Bryan Caplan  

Goolsbee, Friedman, and 1980

Steve Jobs: Insanely Great... The Anti-Terrorist Bureaucracy...
Milton Friedman's Free to Choose t.v. series is now 30 years old.  To celebrate, PBS is re-running highlights, followed by new panel discussions.  I was just on one of these panels: me, Austan Goolsbee, Amity Shlaes, and Clarence Page.  (Pre-recorded; I'll let you know when the show airs).  There was a lot of friendly give-and-take, but there's one big point I didn't quite manage to fit in.

Context: Several times during the discussion, Goolsbee reminds us that Friedman's show aired in 1980.  Back then, Goolsbee freely admits, Friedman had a good point.  In 1980, government was too big and intrusive.  But no longer.

The point I missed my chance to make: If Friedman was right then, he's right now.  Check out Table 15.3.  (Update: Broken link fixed).  Federal spending as a percent of GDP in 1980: 21.7%.  In 2009: 24.7%.  Goolsbee emphasized the shift toward Social Security and health spending.  But so what?  Friedman's critique is truer than ever.  Government continues to spends a ton of money on people who aren't even poor.  Much of this spending - especially health care - is pure waste.  And the problem's only going to get worse.

Goolsbee also emphasized that Social Security and Medicare enjoy strong public support.  Right he is.  So were most of the programs Friedman attacked back in 1980 - and he explicitly admitted it.  Friedman's point then, and my point now: The public is wrong.  Indeed, the public is delusional.  It's crazy to tax everyone to provide "free" pensions and health care for everyone.  And it's logically impossible for benefits to permanently grow faster than GDP.

Goolsbee also argued that government growth isn't so bad if it's only temporary.  I wish I'd asked him, "And isn't 'temporary' precisely what price controls on energy were supposed to be?  If Reagan hadn't been elected, price controls could easily have been as long-lived as rent control in New York."  I'm afraid the new regulations and spending that the U.S. embraced in 2008 will work the same way.  You can call them "temporary," but unless a staunch ideological opponent somehow gets elected, the new statism here to stay.

Comments and Sharing

COMMENTS (7 to date)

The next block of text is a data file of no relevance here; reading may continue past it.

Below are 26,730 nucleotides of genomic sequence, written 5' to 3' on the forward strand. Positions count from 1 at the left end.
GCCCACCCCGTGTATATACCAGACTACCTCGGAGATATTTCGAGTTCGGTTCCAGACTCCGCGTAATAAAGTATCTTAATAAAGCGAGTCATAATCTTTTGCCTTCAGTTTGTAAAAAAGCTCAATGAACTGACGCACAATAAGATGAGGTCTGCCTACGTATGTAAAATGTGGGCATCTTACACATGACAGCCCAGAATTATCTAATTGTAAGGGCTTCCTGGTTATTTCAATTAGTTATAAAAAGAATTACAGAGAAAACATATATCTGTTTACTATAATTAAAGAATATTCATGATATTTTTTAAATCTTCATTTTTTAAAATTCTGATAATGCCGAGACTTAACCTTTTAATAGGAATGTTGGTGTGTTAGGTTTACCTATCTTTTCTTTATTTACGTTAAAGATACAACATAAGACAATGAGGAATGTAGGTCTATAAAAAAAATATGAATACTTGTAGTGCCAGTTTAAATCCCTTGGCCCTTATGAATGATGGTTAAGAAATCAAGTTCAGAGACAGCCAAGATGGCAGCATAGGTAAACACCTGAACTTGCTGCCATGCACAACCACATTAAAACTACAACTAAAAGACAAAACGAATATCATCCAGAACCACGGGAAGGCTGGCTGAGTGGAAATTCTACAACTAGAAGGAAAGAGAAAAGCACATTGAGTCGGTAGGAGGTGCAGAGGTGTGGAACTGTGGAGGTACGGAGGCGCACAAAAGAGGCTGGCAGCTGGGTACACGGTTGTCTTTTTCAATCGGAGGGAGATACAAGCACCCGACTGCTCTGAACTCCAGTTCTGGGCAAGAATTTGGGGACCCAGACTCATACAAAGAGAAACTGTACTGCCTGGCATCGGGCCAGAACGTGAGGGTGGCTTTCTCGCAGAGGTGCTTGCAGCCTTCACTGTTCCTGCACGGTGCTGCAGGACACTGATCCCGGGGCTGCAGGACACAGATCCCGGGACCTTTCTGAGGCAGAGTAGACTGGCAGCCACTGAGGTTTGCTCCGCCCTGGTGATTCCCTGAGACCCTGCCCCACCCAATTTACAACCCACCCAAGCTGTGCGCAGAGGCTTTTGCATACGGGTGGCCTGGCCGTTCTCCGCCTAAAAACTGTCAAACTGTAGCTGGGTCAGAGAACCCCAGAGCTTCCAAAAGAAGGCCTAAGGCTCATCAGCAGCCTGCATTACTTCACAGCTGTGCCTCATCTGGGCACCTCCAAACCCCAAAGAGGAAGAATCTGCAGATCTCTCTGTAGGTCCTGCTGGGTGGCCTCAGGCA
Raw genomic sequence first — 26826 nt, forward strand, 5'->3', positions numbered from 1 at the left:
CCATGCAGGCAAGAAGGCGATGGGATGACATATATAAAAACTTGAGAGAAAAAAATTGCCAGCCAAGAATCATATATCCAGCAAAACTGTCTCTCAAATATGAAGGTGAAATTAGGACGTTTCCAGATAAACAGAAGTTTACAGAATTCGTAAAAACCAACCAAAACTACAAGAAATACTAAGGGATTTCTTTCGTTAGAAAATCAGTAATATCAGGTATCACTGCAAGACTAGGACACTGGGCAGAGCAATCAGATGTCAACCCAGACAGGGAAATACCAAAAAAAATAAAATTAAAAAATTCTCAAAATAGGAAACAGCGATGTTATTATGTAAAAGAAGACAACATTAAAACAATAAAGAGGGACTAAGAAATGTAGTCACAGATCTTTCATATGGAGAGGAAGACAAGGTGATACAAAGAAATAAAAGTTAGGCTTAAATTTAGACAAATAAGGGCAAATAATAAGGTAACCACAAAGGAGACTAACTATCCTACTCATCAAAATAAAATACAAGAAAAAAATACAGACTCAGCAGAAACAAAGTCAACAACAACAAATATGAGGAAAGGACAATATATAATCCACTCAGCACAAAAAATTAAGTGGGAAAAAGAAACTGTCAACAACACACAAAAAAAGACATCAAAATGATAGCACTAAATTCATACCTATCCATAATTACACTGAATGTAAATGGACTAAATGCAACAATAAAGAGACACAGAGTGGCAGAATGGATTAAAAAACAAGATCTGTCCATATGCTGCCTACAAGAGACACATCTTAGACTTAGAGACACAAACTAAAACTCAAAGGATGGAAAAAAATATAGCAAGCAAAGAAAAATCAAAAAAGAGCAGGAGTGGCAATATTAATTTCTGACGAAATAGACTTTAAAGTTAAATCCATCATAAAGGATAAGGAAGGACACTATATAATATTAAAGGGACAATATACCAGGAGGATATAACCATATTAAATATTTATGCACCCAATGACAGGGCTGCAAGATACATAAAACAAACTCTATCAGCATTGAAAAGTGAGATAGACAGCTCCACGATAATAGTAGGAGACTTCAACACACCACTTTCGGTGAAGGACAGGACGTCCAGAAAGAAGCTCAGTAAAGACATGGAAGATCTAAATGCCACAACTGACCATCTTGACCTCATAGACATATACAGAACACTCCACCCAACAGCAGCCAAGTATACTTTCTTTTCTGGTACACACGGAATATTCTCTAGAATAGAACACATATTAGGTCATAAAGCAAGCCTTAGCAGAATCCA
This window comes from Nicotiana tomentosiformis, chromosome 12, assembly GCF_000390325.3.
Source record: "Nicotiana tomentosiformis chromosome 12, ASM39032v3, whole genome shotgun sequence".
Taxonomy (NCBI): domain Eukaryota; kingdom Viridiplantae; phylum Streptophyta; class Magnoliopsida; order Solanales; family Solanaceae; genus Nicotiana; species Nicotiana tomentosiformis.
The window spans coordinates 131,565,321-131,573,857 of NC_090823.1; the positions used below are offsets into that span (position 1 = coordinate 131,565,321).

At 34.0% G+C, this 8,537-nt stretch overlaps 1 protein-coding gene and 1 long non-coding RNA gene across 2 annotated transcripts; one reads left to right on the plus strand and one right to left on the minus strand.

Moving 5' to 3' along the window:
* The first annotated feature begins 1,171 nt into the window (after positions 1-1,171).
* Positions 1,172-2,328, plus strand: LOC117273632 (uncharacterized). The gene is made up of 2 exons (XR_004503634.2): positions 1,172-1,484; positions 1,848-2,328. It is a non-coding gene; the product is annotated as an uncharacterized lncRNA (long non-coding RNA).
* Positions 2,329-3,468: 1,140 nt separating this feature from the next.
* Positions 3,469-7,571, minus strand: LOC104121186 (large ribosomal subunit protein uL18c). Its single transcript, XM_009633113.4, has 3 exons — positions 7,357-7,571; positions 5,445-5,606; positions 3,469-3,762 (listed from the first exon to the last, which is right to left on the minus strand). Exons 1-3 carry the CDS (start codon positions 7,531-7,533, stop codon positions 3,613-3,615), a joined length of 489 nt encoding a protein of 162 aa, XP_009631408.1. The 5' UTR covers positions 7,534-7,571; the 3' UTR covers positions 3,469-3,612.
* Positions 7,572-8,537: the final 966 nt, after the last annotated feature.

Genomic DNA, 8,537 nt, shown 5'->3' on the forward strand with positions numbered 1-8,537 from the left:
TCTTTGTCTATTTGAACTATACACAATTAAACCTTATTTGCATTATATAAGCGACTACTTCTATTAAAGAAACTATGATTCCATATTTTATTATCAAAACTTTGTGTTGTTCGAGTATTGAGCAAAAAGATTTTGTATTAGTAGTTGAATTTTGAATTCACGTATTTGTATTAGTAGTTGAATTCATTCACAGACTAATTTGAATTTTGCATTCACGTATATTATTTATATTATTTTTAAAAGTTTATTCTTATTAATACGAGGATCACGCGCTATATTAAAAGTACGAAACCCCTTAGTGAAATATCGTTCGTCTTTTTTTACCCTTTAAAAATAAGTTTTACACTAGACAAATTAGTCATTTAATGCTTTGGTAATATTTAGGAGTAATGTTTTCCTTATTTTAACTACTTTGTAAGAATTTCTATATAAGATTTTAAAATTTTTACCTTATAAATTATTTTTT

David R. Henderson writes:

Good post, Bryan.

One important correction, though. You write:
If Reagan hadn't been elected, price controls could easily have been as long-lived as rent control in New York.
That’s unlikely. Jimmy Carter had pushed Congress to remove price controls and they were being phased out in a bill passed in March 1980. The bill gave the President the authority to speed up decontrol. Carter didn’t use it. Reagan did. Reagan got rid of price controls within a month of taking office. Had he done nothing, price controls would have been gone by October 1981 instead of February 1981.

kyle8 writes:

Goolsbee of course misses the entire point of Free to Choose. Large government, even if it's programs are popular, even if the spending is for social reasons, will of necessity remove a fraction of each individual's wealth, freedoms, and opportunities.

Free to Choose is not about utility (although that is one part of the argument) It is about freedom.

Spotcash writes:

I think the link to Table 15.3 is broken

Various writes:

Thank you Bryan. What an outstanding post!

DougT writes:

You missed your chance for one of his most famous quotes:

"Nothing is so permanent as a temporary government program."

Friedman anticipated Buchanan and public choice theory by a decade!

Michael writes:

L'esprit de l'escalier

David Clayton writes:
"Federal spending as a percent of GDP in 1980: 21.7%. In 2009: 24.7%."

And you don't think that comparing the peak of that business cycle with the trough of the worst recession since 1933 isn't, oh I don't know, completely bogus?

You don't think it's more appropriate to compare the 1980 peak (21.7%) with the 2007 peak (19.6%)?

Comments for this entry have been closed
Return to top